The cancer risk from exposure to volatile organic compounds (VOCs) is vastly underestimated by current models that rely solely on ambient emissions. Researchers from the Johns Hopkins Bloomberg School of Public Health showed that cancer risk figures based on actual measured exposure for communities in Baltimore, Md. were as much as three-fold greater than estimates given by models. Their study is the first of its kind to directly compare the Environmental Protection Agency's (EPA) Assessment System for Population Exposure Nationwide (ASPEN) model results to indoor, outdoor and personal exposure measurements. Scientists use pollutant exposure measurements to estimate public health risk. Such a comparison is important in evaluating the validity of ASPEN, which is being used nationally to assess the public health impact of ambient air toxins. The study, "Personal Exposure Meets Risk Assessment: A Comparison of Measured and Modeled Exposures and Risks in an Urban Community" is published in the April 2004 issue of the journal Environmental Health Perspectives.
Timothy J. Buckley, PhD, MHS, the senior author of the study and an associate professor in the School's Department of Environmental Health Sciences, said, "The public health implications of our findings loom large. ASPEN has already shown that for many U.S. census tracts, risk from ambient air toxins exceeds acceptable levels. Now our data indicates that because of significant indoor source contributions, these risks are much worse."
Passive air sampling badges were used to compare personal, outdoor and indoor residential concentrations of VOCs for 33 non-smoking, adult study participants to ASPEN ambient estimates. The researchers wanted to learn how well ASPEN represented indoor and personal exposures, since such measures form the basis for the true public health risk.
For VOCs that have significant indoor sources, such as chloroform, the researchers found that ASPEN far underestimated the measured personal exposures. In contrast, VOCs from vehicles, such as benzene, or VOCs such as carbon tetrachloride that occur at global background levels, the ambient estimate given by ASPEN was in agreement with the measured personal exposures. When the researchers combined all the VOCs into an assessment of risk, they found that ASPEN underestimated risk based on actual measured exposure by a factor of three.
Devon C. Payne-Sturges, DrPH, the study's lead author, said, "Our results indicated that South Baltimore residents were routinely exposed to a number of VOCs that are considered to be toxic air pollutants by the EPA and at levels above public health benchmarks. Benzene, carbon tetrachloride and chloroform accounted for most of the risk."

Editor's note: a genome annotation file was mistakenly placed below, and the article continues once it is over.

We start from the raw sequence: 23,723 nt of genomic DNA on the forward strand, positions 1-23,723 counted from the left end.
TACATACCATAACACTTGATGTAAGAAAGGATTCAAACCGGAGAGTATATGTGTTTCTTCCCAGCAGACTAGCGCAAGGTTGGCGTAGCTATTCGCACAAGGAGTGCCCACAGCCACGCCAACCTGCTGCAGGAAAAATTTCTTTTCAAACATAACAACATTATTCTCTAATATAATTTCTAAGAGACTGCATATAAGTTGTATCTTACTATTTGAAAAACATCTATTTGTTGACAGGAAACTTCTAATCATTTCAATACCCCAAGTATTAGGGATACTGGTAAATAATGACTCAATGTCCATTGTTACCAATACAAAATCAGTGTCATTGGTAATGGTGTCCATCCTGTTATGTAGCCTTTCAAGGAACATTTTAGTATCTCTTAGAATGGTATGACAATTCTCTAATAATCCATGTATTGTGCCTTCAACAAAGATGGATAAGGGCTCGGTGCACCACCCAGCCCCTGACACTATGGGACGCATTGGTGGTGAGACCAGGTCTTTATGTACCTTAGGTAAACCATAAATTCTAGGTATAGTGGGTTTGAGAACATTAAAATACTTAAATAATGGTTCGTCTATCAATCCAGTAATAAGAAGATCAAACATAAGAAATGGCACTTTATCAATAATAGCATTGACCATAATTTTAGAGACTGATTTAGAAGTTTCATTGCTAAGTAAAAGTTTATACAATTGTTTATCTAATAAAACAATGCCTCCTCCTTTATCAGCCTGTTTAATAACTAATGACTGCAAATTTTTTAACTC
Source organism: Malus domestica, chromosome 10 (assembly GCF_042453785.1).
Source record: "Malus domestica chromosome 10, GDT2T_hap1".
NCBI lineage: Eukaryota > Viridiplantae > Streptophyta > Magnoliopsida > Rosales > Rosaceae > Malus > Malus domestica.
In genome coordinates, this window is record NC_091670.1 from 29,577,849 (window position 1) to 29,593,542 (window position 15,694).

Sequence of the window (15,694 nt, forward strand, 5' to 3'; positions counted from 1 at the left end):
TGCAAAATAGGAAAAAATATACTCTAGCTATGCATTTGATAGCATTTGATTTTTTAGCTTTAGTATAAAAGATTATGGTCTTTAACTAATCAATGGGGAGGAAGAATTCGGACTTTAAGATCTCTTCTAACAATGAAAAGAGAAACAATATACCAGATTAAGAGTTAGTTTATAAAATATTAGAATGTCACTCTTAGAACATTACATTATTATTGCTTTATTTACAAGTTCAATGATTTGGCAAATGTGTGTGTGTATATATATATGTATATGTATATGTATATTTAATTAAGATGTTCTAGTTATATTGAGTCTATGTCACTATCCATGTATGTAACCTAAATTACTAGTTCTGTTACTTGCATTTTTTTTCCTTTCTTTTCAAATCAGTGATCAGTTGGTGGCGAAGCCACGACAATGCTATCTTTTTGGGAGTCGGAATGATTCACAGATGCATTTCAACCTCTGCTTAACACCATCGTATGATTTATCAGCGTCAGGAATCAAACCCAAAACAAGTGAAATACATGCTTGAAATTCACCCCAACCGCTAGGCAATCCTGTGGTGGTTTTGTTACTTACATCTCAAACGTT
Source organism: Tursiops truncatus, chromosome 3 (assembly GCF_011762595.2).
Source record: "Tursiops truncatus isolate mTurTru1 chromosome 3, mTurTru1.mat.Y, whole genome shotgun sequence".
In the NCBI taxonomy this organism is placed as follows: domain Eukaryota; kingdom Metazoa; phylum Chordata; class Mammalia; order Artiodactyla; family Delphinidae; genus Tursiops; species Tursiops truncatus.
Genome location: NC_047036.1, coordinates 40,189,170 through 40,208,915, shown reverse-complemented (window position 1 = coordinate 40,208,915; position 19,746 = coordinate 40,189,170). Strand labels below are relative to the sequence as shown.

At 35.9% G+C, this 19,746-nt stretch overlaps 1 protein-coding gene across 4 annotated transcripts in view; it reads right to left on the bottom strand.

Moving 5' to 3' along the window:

Dr. Payne-Sturges explained that the indoor environment continues to represent an important source of personal exposures to VOCs. She said, "The good news is that indoor sources can be controlled. Environmental tobacco smoke is the greatest culprit but other more subtle contributors, such as cleaning solvents and air fresheners, add up to represent a sizeable fraction of the risk. We need to do a better job of getting the word out about the importance of indoor sources and the means for their control." However, she acknowledged that some populations might have more difficulty in changing these aspects of their life, especially for people who depend on jobs where limits on smoking indoors are not enforced or for people who have limited access to "green product alternatives" for home use.
Dr. Buckley said, "Our findings demonstrate the significance of indoor exposure sources and the importance of indoor and personal monitoring for the accurate assessment of a community's risk. The EPA is clearly on the right track in its development of models that will take into account indoor sources providing a true representation of the health risk from VOCs air toxin exposure."
The study was supported by grants from the Maryland Cigarette Restitution Fund, U.S. Environmental Protection Agency Region III, Mickey Leland National Center for Urban Air Toxics Research, Johns Hopkins Risk Science and Public Policy Institute and Johns Hopkins Center in Urban Environmental Health.
Co-authors from the Johns Hopkins Bloomberg School of Public Health include Devon C. Payne-Sturges, Thomas A. Burke, Patrick Breysse, Marie Diener-West and Timothy J. Buckley. The study was completed while Dr. Payne-Sturges was a doctoral candidate at the School.
The above story is based on materials provided by Johns Hopkins University Bloomberg School Of Public Health. Note: Materials may be edited for content and length.
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